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Discussion Starter #1 (Edited by Moderator)
My issues started with the driver low beam going out twice. But it wasn't until the 2nd time changing it that i found that the connector was burned out. Changed it and a new bulb, then goes the passenger side. Changed bulb and purchased a new connector being proactive then about 1 month later the new connector to the low beam on the passenger side has burned out. I'm checking the voltage output today, but anyone with the same issues/solution?

Edit: Forgot to add: GEN 7 2011 Malibu LT
 

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Hey, I feel your pain! I have a 2011, too.

Your low beams are used as DRLs (daytime running lights) in addition to low beams at night, so they're burning the whole time your car is running. The DRL power, though, is supposed to be low enough that the lights look a little orange-ish. Mine never did so maybe my DRL power was too high.

However, I modified my car to use the turn signals as DRLs because the amber lights are more easily detected by the human eye in the daytime, and the bulbs are a lot less costly than headlights!

You'll want to check the voltage at each bulb when the engine is running and the headlights are on. If the voltage is low enough then the amperage is elevated, making the sockets have to endure more heat than desirable. If you find that to be so, you may want to run larger wire from the relay to each headlight. If you're really into doing it even better, put a single relay at each headlight and have the stock wire turn it on, which will then turn on the headlight bulb with full power from the battery.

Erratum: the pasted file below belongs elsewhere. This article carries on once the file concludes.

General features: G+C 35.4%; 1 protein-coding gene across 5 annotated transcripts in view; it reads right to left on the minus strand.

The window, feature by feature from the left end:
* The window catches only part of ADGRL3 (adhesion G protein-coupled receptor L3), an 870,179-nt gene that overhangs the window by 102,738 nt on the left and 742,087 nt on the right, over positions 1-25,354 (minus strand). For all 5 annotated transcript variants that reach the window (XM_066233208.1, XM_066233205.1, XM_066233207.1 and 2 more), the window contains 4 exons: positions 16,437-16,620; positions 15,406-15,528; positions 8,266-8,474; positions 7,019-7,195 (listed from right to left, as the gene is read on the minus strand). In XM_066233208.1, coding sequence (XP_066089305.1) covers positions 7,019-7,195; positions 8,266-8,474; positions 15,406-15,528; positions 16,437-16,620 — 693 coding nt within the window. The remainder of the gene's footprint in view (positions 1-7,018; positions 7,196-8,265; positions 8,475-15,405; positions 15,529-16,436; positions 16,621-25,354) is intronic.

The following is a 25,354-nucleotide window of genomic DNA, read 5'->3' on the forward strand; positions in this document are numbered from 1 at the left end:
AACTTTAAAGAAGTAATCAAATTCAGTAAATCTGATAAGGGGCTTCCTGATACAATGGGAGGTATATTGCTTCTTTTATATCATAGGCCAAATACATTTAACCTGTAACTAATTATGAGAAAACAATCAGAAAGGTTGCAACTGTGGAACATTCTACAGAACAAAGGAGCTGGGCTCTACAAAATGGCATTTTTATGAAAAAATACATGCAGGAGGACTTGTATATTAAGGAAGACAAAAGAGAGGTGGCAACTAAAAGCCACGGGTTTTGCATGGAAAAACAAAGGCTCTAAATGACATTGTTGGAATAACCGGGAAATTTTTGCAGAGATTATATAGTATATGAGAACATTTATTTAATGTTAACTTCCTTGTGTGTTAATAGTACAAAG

If the voltage seems to be proper, check the socket terminals to see if they are tightly engaging the plug. Loose terminals or terminals that don't make a solid connection can/will increase the resistance, which turns them into heat producers instead of a connection.
 

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Discussion Starter #3
Thanks DrivenDaily for the advice! I will try that out and give an update.
 

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You said you didn't notice the problem until the second time you changed the low beam bulb. What brand/type of headlight bulb are you using?
 

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I had a feeling you'd say that, based on the issue. SilverStar is a notoriously bad brand. I bet if you replace the connectors again and use OEM bulbs, you'll never have another problem.
 

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Discussion Starter #7
I'll definitely try that and give feedback while checking my alternator voltage output. Thanks for the advice.
 

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Without fail, whenever someone on this site has similar headlight problems it turns out to be SilverStar bulbs.
 

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It has been so long since I tried SilverStar Ultra bulbs that I forgot that they die in a year or less.
 
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